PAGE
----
Monday, May 02, 2011
Emotional Vampires, and How to Deal with Emotionally Explosive People
Last week I read two popular psychology books by Albert J. Bernstein: Emotional Vampires and How to Deal with Emotionally Explosive People. These books both have very cheesy titles, and one of them (Emotional Vampires) relies on a corny metaphor for personality disorders throughout. Moreover, as you will discover if you click on the preceding links, Bernstein's website needs a major makeover! I cannot believe that this is the best picture he has of himself, for example. For someone who is such a clear writer, and who has had so much success as a consultant in the business world, I am surprised that he doesn't have more savvy at promoting himself on his website, which (like the art from his books) has a whole "It came from the 90's" vibe, in the worst possible sense.
However, despite these defects, Bernstein's books are chock full of insight into mood and personality disorders, contain informative summaries of relevant research, and give plenty of practical, hands-on-advice for dealing with emotionally difficult people (or for dealing with yourself, if you should have a personality or mood disorder!). For example, if someone is explosively angry, Bernstein recommends a variety of disarming and defusing interventions, such as calmly introducing yourself and asking to shake their hand, saying that you need a minute to think about what they are saying, or politely asking them to speak more slowly so that you can hear and understand what they are saying.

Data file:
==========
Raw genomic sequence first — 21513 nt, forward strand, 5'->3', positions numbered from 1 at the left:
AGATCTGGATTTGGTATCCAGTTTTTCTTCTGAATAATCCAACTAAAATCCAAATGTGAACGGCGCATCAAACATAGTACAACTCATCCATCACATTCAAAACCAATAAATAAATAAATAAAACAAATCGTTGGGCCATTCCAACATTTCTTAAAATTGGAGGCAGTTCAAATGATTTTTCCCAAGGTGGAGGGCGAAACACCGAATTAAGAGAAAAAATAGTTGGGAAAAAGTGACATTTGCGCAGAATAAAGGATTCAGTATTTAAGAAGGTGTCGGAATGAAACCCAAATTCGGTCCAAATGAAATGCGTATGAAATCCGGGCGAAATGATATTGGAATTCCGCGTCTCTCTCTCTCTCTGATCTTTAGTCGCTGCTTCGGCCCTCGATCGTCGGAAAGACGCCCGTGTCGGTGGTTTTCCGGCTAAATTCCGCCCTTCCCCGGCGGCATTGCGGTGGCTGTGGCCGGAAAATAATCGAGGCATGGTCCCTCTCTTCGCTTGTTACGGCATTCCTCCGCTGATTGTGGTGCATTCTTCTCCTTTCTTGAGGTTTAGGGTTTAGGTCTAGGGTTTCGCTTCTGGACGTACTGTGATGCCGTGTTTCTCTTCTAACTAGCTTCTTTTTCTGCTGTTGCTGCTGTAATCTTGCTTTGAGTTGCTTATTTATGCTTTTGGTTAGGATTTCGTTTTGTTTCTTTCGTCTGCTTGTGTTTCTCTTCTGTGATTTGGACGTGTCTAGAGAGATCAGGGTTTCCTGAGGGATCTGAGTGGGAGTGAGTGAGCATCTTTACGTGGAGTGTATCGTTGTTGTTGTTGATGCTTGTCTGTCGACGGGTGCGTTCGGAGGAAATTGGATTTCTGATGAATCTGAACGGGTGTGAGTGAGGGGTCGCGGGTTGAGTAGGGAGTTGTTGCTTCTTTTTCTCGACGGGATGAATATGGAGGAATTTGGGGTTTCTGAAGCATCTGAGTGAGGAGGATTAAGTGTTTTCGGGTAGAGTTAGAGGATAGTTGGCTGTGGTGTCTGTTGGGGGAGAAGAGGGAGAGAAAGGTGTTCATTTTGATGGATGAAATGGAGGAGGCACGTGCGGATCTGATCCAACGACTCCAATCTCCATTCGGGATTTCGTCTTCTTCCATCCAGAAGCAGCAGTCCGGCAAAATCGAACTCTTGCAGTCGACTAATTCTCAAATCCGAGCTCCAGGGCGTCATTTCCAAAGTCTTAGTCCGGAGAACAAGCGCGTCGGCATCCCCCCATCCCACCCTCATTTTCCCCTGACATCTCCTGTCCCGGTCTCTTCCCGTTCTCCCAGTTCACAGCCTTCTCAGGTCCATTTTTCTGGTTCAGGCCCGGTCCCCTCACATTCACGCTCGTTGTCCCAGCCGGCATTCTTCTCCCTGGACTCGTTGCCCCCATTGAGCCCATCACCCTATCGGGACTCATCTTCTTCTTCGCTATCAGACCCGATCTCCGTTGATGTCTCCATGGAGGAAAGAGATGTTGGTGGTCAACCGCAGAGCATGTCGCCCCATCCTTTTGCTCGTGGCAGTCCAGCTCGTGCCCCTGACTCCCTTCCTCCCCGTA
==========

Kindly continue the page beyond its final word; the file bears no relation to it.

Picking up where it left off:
We tend to think of anger as the "explosive" emotion, but Bernstein also discusses depression and anxiety disorders in his book How to Deal with Emotionally Explosive People. Interestingly, the emotions of sadness and fear have their own corresponding categories of mood disorders (depression and anxiety disorders, respectively), but anger does not; Bernstein associates anger issues with a variety of personality disorders, which are also the main subject of his book Emotional Vampires. Remarkable for a popular work, Bernstein even makes some interesting methodological criticisms of the field of psychology in his book on explosive emotions, and critically discusses the issue of whether people with mood disorders are morally responsible for their behavior. These theoretical discussions are at a pretty rudimentary level, but Bernstein is an insightful and balanced commentator, so they still enhance his books. Bernstein has had a lot of experience working as a consultant in the business world, and his familiarity with dysfunctional behavior in the workplace really comes through. In Emotional Vampires, he even offers insight into why management gurus are so successful, and provides a balanced look at the benefits and drawbacks to their advice. Both of these books are recommended! (By the way, the new edition of Emotional Vampires which is on sale an Amazon.com lacks the cheesy vampiric cover art of the original edition, which in my view is a great improvement.)